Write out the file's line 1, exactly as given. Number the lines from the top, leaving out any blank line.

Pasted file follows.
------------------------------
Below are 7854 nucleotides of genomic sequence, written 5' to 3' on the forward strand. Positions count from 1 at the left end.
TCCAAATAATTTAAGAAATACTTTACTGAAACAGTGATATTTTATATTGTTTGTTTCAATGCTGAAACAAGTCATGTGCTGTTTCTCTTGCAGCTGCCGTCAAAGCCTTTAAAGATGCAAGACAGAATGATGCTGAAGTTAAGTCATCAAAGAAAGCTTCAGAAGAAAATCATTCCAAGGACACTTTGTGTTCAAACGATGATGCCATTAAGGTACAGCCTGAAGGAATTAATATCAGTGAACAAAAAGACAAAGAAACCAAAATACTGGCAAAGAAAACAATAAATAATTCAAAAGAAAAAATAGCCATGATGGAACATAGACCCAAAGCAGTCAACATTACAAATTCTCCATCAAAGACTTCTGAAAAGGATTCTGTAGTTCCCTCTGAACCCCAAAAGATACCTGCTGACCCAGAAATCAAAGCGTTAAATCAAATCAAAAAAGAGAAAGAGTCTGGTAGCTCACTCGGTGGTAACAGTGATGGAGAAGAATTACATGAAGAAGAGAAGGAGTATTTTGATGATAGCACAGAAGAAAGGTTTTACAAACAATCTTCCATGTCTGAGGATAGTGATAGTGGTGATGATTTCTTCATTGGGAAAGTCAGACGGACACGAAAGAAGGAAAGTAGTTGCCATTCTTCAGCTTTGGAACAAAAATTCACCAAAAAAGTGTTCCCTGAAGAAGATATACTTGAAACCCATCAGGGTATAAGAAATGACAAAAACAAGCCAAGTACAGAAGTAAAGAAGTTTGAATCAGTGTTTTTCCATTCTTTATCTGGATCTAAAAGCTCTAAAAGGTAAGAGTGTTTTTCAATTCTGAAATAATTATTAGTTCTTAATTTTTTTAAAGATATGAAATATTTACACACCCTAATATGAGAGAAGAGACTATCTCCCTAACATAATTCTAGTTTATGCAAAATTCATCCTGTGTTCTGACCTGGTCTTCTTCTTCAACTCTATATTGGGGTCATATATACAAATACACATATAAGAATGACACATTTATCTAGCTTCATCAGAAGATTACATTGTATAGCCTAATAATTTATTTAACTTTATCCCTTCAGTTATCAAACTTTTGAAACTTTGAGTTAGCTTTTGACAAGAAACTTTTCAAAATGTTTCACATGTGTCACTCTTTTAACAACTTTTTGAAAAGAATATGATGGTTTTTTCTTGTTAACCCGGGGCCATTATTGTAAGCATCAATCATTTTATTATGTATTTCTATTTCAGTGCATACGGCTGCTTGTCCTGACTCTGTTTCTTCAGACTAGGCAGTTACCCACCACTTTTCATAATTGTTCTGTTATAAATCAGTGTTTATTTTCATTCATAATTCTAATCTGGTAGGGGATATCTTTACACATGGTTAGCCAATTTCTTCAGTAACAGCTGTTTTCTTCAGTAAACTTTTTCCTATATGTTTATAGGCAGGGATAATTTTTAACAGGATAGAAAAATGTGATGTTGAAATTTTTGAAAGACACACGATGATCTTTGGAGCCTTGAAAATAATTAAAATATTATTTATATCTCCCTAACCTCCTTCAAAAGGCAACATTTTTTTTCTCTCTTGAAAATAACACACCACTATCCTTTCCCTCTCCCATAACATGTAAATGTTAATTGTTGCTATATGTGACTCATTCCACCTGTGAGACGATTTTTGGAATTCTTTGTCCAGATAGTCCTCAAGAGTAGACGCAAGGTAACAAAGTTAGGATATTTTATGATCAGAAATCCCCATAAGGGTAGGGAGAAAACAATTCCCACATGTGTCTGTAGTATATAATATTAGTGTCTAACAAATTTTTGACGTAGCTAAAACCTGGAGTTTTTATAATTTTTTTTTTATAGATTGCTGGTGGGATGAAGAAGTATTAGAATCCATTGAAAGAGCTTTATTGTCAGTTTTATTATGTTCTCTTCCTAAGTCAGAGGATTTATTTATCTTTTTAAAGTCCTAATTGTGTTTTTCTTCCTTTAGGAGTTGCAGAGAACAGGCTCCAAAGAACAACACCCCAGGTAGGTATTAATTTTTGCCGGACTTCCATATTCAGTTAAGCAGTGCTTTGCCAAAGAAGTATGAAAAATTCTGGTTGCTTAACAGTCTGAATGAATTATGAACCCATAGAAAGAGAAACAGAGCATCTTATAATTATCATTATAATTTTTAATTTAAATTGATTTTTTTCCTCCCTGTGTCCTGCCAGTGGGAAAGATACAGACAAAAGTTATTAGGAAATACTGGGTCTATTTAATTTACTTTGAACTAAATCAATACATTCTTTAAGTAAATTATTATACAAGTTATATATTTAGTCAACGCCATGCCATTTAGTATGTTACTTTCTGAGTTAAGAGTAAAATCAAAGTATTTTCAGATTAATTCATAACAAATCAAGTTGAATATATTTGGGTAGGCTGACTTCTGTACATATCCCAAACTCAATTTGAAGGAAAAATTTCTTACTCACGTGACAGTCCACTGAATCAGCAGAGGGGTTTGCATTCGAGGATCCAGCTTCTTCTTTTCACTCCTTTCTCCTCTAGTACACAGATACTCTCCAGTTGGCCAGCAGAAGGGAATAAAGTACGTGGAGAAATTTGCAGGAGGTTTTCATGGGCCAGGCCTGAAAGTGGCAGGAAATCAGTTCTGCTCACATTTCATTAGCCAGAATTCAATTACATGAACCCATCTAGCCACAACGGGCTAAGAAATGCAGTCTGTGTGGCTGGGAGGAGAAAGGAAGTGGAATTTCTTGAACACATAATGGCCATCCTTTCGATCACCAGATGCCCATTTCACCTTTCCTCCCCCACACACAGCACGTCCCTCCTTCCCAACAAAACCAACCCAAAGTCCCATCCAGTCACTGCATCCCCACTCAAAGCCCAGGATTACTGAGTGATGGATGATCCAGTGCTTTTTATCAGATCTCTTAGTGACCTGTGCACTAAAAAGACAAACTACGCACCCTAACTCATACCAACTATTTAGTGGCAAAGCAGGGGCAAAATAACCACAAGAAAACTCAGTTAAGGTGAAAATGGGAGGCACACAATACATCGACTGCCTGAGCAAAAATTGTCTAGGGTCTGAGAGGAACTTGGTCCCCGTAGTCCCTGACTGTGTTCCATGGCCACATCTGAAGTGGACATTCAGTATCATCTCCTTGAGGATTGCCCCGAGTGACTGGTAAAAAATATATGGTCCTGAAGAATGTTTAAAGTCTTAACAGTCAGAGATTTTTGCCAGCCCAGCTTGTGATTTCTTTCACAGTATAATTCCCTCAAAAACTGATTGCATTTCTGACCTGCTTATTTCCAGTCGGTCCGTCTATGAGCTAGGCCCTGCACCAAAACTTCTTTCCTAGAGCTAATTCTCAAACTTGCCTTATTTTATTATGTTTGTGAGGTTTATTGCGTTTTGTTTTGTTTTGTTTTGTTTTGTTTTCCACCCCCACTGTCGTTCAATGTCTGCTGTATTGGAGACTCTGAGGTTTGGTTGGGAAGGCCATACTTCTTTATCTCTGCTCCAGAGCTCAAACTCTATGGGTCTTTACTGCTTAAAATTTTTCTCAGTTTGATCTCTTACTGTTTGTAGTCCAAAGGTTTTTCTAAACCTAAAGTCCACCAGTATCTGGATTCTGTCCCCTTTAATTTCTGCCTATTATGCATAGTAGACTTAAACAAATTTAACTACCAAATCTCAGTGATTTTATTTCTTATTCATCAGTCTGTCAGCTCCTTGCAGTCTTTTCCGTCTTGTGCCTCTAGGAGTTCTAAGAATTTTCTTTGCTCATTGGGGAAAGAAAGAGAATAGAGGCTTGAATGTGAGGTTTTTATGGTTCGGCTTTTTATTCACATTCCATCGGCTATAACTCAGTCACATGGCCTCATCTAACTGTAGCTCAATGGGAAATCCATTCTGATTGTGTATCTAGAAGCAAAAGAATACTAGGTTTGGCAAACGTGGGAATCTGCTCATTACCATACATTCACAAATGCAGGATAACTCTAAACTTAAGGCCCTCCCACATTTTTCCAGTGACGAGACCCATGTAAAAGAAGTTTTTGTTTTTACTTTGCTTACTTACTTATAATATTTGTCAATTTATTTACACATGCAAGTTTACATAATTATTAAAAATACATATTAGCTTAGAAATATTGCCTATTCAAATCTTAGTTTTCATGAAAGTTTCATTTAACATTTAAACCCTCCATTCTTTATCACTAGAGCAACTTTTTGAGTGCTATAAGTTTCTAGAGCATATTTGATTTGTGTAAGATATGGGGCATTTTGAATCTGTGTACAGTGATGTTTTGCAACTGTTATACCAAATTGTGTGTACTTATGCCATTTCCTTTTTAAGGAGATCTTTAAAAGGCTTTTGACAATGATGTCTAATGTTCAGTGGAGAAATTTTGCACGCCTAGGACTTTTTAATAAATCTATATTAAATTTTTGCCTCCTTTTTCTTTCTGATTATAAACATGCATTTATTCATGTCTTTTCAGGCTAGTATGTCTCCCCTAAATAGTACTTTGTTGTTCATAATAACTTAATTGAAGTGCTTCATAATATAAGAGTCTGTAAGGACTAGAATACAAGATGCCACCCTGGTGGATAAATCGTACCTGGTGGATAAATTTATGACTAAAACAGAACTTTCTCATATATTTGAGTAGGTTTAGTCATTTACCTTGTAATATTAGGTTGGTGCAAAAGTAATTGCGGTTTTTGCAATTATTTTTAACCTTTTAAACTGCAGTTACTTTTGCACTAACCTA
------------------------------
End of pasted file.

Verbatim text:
Below are 7854 nucleotides of genomic sequence, written 5' to 3' on the forward strand. Positions count from 1 at the left end.